It is important for everyone to understand that cuts made by the Governor are massive and will be felt by every Minnesotan, and unfortunately those cuts still will not solve the State’s budget problem. Since 2003 the Governor has cut more than $50 million from the fund Minneapolis uses to pay for police officers and firefighters. The people of Minneapolis contribute much more to the state in taxes than we get back, and once again, the Governor has chosen to take the State’s financial problems and pass them on to cities across Minnesota. As local governments, we provide direct services to our residents and visitors—unlike the State, we can’t pass those cuts on to someone else. That’s means we’ll have to continue to make tough choices.
State Sen. John Marty, DFL-Roseville:
The governor’s action is in line with his recent veto of the anti-bullying bill. Tim Pawlenty has become the schoolyard bully; he is picking on the sickest, most vulnerable people in our state.
While the governor tried to minimize the impact of his cuts on cities, schools and hospitals, those cuts will cause real harm to real people. But the unallotments where the governor showed the least compassion were in the cuts to health and human services. He used a long string of adjectives to decry the rapid growth of General Assistance Medical Care — even though this growth is caused by more adults losing their jobs and their health care, and in desperation are turning to GAMC.
As his own HHS Commissioner acknowledged, the people Pawlenty hits hardest are the ’sickest of the sick and the poorest of the poor’.
Minneapolis Mayor R.T. Rybak:
Today Governor Pawlenty has made his choices about how to cut the state budget. I deeply disagree with the governor because his choices will hurt many people. The governor has offered no plan for putting people to work, only for cutting jobs during a tough economy, and has offered no strategy for fixing a broken state budget that continues to lurch from deficit to deficit.
House Minority Leader Marty Seifert, R-Marshall:
Governor Pawlenty today did what Minnesota Democrats cannot: He made government live within its means. Unallotment is not anyone’s ideal solution, but it’s what the session came to when the other side proved they could not set priorities or embrace reform.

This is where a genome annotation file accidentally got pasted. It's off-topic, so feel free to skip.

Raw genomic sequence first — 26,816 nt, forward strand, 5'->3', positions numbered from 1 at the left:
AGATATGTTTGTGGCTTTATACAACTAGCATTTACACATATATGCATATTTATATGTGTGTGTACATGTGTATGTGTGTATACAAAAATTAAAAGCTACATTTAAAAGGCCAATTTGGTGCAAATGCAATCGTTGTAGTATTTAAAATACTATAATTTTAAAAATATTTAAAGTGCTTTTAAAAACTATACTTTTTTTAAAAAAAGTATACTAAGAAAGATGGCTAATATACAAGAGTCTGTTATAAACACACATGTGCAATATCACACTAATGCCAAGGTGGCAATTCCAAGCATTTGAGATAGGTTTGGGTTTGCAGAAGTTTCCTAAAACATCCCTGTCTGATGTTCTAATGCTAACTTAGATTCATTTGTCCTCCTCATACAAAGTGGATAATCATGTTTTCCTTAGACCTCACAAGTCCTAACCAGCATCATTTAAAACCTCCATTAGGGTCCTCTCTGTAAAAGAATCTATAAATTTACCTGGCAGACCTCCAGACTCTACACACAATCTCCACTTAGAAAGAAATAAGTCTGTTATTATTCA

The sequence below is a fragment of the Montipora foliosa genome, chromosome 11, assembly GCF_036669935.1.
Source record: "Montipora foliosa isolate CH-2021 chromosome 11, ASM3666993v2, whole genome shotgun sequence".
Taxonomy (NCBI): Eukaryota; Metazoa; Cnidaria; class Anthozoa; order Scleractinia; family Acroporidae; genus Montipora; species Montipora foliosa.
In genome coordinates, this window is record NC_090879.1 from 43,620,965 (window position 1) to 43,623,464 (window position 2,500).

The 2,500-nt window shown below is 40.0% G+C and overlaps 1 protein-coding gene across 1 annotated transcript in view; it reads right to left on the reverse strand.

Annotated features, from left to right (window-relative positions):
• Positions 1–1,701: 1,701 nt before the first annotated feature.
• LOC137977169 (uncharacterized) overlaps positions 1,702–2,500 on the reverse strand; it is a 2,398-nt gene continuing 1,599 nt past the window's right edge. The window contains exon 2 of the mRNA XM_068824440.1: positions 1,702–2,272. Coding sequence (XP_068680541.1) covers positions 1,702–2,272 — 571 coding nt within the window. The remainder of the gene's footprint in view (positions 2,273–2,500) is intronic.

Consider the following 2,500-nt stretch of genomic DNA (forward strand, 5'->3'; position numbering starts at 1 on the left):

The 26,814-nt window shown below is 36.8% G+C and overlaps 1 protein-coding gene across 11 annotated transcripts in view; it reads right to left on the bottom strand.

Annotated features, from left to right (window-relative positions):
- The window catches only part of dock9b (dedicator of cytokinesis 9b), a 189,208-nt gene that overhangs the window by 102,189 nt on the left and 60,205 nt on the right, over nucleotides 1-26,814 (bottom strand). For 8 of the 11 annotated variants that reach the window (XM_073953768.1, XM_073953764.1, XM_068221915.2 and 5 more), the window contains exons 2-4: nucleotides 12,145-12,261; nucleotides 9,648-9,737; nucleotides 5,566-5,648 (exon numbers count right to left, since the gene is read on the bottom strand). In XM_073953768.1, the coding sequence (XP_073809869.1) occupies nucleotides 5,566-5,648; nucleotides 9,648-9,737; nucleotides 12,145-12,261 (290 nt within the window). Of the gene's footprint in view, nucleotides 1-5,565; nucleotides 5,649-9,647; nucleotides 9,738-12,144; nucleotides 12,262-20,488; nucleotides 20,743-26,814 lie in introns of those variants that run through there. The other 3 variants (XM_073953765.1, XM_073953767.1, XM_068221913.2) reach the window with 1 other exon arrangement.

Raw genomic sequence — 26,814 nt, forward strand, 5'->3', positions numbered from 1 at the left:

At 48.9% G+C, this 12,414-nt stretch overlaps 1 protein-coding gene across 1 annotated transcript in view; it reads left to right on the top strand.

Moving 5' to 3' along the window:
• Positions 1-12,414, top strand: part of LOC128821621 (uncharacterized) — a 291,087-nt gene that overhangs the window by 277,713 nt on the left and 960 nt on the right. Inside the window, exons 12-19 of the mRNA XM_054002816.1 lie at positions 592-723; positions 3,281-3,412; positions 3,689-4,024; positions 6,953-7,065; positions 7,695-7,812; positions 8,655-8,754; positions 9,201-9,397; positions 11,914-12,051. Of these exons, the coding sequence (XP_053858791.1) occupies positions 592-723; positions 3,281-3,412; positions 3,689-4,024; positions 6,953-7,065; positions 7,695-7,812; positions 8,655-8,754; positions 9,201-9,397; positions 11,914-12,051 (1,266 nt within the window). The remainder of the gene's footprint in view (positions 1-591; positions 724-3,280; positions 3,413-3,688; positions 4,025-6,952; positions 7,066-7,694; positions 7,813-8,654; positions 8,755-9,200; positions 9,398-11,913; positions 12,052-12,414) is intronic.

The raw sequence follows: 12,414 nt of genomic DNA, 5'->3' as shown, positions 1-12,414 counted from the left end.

Democrats who condemn the governor’s actions seem to forget they had more than five months to find a solution. Had they spent more time working with us on reforms and efficiencies, and less time in committees that produced no results, this day would have been avoided.
Government employees’ unions also weighed in. Here’s what Eliot Seide, director of AFSCME Council 5, had to say:
Governor Pawlenty is wearing unallotment like a badge of honor. It’s a badge of shame that should be worn by every legislator who refused to make taxes fair. They’re willing to wreck Minnesota to protect the wealthy.
We’re the blue-collar workers who take care of South St. Paul, while Pawlenty cuts his hometown. We feed grandma, while they force her nursing home to close. We staff the emergency rooms, while they cut hospitals to the bone. We help minds soar, while they crowd classrooms and hike tuition. We need the Legislature to come back, get the job done, and help us protect strong communities where everyone can thrive.
Jim Monroe of MAPE, the Minnesota Association of Professional Employees:
Governor Pawlenty’s unallotment priorities speak volumes to the fact he has turned his back on Minnesotans while turning his attention to the national spotlight. While he cuts local government aid to communities which will delay hiring police and firefighters, or lay them off, Governor Pawlenty would rather threaten the safety of Minnesotans than lay off members of his full-time security detail who travel all over the country with him.
When it comes to education, Governor Pawlenty turns his back on the public school system and the University of Minnesota which educated him and helped him pull himself up by his bootstraps. Pawlenty’s cuts to state colleges and universities coupled with payment delays to school districts will shred the bootstraps of every high school and potential college student in this state who desires a brighter future.
How can Governor Pawlenty call himself a Sam’s Club Governor when he increases the number of uninsured in this state by 30,000 people knowing full well that every Sam’s Club member and every other Minnesotan will end up paying for our uninsured citizens?
We’ll continue to add reactions here as they come in.